James Woolsey may have been appointed by Clinton, but he also was a member of The Project for a New American Century [wikipedia.org]. Mr. Woolsey's buddies in that organization included Bill Kristol, the Scaife Family, Donald Rumsfeld and Paul Wolfowitz. That is not exactly a list of names you would find listed in the Democratic National Committee fundraising book.

        I'm not saying that Mr. Woolsey's arguments are invalid. I am saying that you shouldn't (intentionally or unintentionally) insinuate Mr. Woolsey is a liberal Clintonite....

  • by Doc Ruby (173196) on Friday February 17, 2006 @05:36PM (#14745349) Homepage Journal
    It's safe to release all of the domestic spying records, now that Bush got his literal "get out of jail free" deal from his Republican Congress [nytimes.com].

    After terrorists attack our ports through infiltrating the royal United Arab Emirates corporation that just got handed the ports management contracts [nytimes.com], I expect Congress will pass a law that says that "no one could have anticipated that the ports would be infiltrated through their foreign managers".
    • by TubeSteak (669689) on Friday February 17, 2006 @05:49PM (#14745414) Journal
      Mr. Roberts [chairman of the Senate Intelligence Committee] had promised to hold a committee vote yesterday on whether to investigate. But he canceled the vote, and then made two astonishing announcements. He said he was working with the White House on amending the 1978 law, the Foreign Intelligence Surveillance Act, to permit warrantless spying. And then he suggested that such a change would eliminate the need for an inquiry.
      That is a load of bullshiat.

      Since when does changing a law mean it applies retroactively to offenses in the past?

      Just the other day, my father was bitching about seat belt laws. Saying that when they first passed the law, they said it wouldn't be used to pull you over. 10 years later, they changed the law to allow cops to pull you over for not wearing a seat belt.

      My dad said "That's how they get you. They chip away at it"
      And I remember thinking "Yep, and our civil rights too"
  • :Grumbles: (Score:3, Interesting)

    by TubeSteak (669689) on Friday February 17, 2006 @05:38PM (#14745356) Journal
    The Law: 1
    BushCo: 1x10^7

    Noting that public awareness of the government's actions is necessary in democracy, [Judge] Kennedy said that timely awareness is also a necessity.
    The highlighted is exactly what the Bush Administration has been trying to prevent since he came into office and frankly I don't see this victory becoming a trend.

    Bush, Cheney and the Republicans have already been cracking down on leaks of classified information so that they won't have any more splaining to do.

    Remember how they jumped all over the leak of the NSA spying? Not to condemn possible spying of Americans, but to demand investigations in order to discover the identity of the leaker(s).
    • Re::Grumbles: (Score:3, Insightful)

      by SpaceLifeForm (228190)
      It's possible that there really was never any leak to start with.
    • by ScentCone (795499) on Friday February 17, 2006 @06:23PM (#14745727)
      but to demand investigations in order to discover the identity of the leaker(s).

      And what exactly is your problem with this? You can't honestly say that there should be no such thing as classified information, unless you'd like every poor SOB who's trying to keep on eye on various actually bad guys to be strung up and shot. The classification of intel methods and collected information exists specifically to allow it do what it has to do. If you tell Kim Jong Il what time of day the next high-altitude drone will be overhead which of his slave camps, or CC the lunatic president of Iran on the intel you're sharing with EU security people about his nuclear program... you're pretty much asking for the consequences, including the unpleasant deaths of the people living in those countries and working, with our spooks, to counter the influence/acts of the mullahs or the so-honorable KJI.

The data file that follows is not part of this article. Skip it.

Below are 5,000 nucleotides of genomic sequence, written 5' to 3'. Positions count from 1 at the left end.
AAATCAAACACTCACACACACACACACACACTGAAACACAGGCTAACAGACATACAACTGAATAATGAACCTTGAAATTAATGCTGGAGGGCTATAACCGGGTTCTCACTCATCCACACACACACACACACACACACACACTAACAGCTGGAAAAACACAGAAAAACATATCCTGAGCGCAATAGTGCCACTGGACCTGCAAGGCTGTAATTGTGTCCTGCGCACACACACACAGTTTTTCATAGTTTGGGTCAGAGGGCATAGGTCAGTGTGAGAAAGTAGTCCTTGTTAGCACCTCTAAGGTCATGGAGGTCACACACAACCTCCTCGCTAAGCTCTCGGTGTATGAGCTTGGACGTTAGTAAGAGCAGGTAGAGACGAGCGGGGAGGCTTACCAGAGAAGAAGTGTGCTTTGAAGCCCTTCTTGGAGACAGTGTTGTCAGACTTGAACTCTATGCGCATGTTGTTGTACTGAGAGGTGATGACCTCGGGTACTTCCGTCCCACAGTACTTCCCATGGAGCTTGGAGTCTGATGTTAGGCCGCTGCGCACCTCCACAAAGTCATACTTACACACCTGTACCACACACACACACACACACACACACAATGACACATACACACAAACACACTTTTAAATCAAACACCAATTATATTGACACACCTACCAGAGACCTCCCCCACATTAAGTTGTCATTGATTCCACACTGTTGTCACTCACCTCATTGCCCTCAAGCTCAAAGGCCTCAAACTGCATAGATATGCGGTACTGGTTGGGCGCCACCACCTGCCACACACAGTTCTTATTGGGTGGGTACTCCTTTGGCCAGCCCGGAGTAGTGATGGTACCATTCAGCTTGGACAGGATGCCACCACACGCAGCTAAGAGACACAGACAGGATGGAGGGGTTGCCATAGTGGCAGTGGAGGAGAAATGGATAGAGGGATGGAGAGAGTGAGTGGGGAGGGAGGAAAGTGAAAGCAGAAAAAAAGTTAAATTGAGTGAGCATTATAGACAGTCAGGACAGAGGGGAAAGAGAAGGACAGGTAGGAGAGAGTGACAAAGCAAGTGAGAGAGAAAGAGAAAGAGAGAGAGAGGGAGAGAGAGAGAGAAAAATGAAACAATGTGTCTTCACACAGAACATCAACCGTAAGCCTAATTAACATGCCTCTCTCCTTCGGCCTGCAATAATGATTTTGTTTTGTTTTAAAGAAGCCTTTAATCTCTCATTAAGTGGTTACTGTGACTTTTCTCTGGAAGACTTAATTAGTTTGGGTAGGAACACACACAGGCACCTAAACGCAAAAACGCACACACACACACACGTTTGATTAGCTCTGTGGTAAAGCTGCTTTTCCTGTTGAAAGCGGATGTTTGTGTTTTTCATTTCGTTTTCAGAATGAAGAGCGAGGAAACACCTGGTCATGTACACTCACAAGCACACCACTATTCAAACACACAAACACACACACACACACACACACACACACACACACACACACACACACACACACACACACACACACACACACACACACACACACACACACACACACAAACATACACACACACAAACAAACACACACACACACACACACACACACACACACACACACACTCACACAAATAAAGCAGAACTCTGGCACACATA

Assuming you don't actually refute the need for classified and covert activities on a number of fronts, then how can you complain about tracking down the people who deliberately leak such specific operational information? It sounds like you're more in the "classified is OK, but only on the stuff I think should be classified, and then definitely the administration should be investigating the people who leak it" camp. But that's not what you're saying, and should be. At which point, you should be more clearly spelling out what you think should, and should not be classified when it comes to intercepting a phone call from a known Al Queda-type contact in, say, Lahore, Pakistan to a used-only-once-ever cell phone that was in a batch of fifty or so [go.com] bought with cash. You know, a cell phone that is untraceable to a person, will never be used again, and can never be part of a FISA warrant scenario by its very nature. Is reminding the guys using those phones that we know when the person in Lahore is dialing a number from that batch of disposable phones something you think should be leaked? Is that constructive, from your perspective?
      • by TubeSteak (669689) on Friday February 17, 2006 @07:28PM (#14746155) Journal
        It sounds like you're more in the "classified is OK, but only on the stuff I think should be classified, and then definitely the administration should be investigating the people who leak it" camp.
        Either the warrantless program was within the laws of the United States of America, or it's illegal.

        Classifying illegal activities isn't right.

        Leaking information about classified & illegal government activities isn't wrong.